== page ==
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Getting Started With Your Graduate Education

On behalf of Core Programs in the Graduate School, welcome to all our new and returning graduate and professional students! We are thrilled you are at the University of Washington, where you will have a new year of opportunities to strengthen and grow your intellectual and professional skills. This fall, we encourage you to tap into resources that can help you thrive as you navigate graduate student life.

Here are just a few ways to get you started:

Find your ground. Graduate school is about navigating a complex set of academic, professional and social experiences. Whether you are new or returning to campus, this can sometimes feel overwhelming and unwelcoming—especially if you belong to an underrepresented community based on race, gender, sexuality, class, ability or citizenship. One way to counteract this imposter feeling is to say to yourself, “I do belong here.” You are in graduate school to enhance or find your career path, give back to your families and communities, or make important contributions to research and innovation. For even more tips and strategies on how to counteract feelings that you don’t belong, check out these resources: here and here.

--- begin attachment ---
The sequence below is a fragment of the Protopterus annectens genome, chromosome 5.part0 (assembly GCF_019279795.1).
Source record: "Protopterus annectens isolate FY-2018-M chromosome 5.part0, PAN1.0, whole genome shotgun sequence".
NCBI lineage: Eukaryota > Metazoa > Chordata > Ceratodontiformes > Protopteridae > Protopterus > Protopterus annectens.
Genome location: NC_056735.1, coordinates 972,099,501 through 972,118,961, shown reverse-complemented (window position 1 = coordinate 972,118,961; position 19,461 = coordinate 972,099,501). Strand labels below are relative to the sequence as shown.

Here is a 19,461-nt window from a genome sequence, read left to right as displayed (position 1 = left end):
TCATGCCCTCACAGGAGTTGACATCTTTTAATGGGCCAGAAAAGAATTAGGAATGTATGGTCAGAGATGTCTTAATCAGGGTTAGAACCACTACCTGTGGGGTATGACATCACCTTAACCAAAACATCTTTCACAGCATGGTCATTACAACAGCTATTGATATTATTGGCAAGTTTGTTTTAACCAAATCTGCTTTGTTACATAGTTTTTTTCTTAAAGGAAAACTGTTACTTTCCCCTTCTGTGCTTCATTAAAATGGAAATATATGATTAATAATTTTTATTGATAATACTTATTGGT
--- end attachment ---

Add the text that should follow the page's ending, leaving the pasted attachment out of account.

Get to know department staff. From organizing orientations, providing a supportive ear to students, or ensuring that you fulfill your degree requirements, Graduate Program Advisors (GPAs) are often your first point of contact into graduate school. They also provide important administrative support for graduate programs. Feel free to reach out to your GPA, as they have a wealth of experience and knowledge of your campus. If they don’t know the answer, they can often connect you with campus resources that serve the needs of graduate students.

Attend department events. Whether they are faculty or peer presentations, departmental meetings, working committees, or peer pub nights, there are numerous opportunities to connect with peers, staff, and faculty throughout the year. These co-curricular spaces provide an opportunity for you to glean information such as how to develop strong presentations, pick up disciplinary lingo (don’t worry if you don’t know all the terms yet), learn the spoken and unspoken culture of your graduate program, and foster collegial relationships with faculty and peers. Remember to pace yourself—you need not attend everything as you are already busy. We know from experienced graduate students that it’s best to attend events that make sense to you and your schedule.

Prepare for graduate seminars. It’s totally natural to feel excited and anxious about attending your first graduate seminar—especially if you don’t know what to expect or are the first person in your family to attend graduate school. Fortunately, Dr. Ralina Joseph, associate professor of communication at UW Seattle, provides useful tips on how to succeed in a graduate seminar.

Find your community. The University of Washington is a big place, with three campuses and multiple off-site research locations. We know that a feeling of belonging on campus is critical to your success as graduate students. It makes a difference to find and connect with people that can support your whole self—and not just your role as a graduate or professional student.

Best Wishes On a New Academic Year,

Kelly Edwards, Jaye Sablan, Ziyan Bai
Core Programs Staff, The Graduate School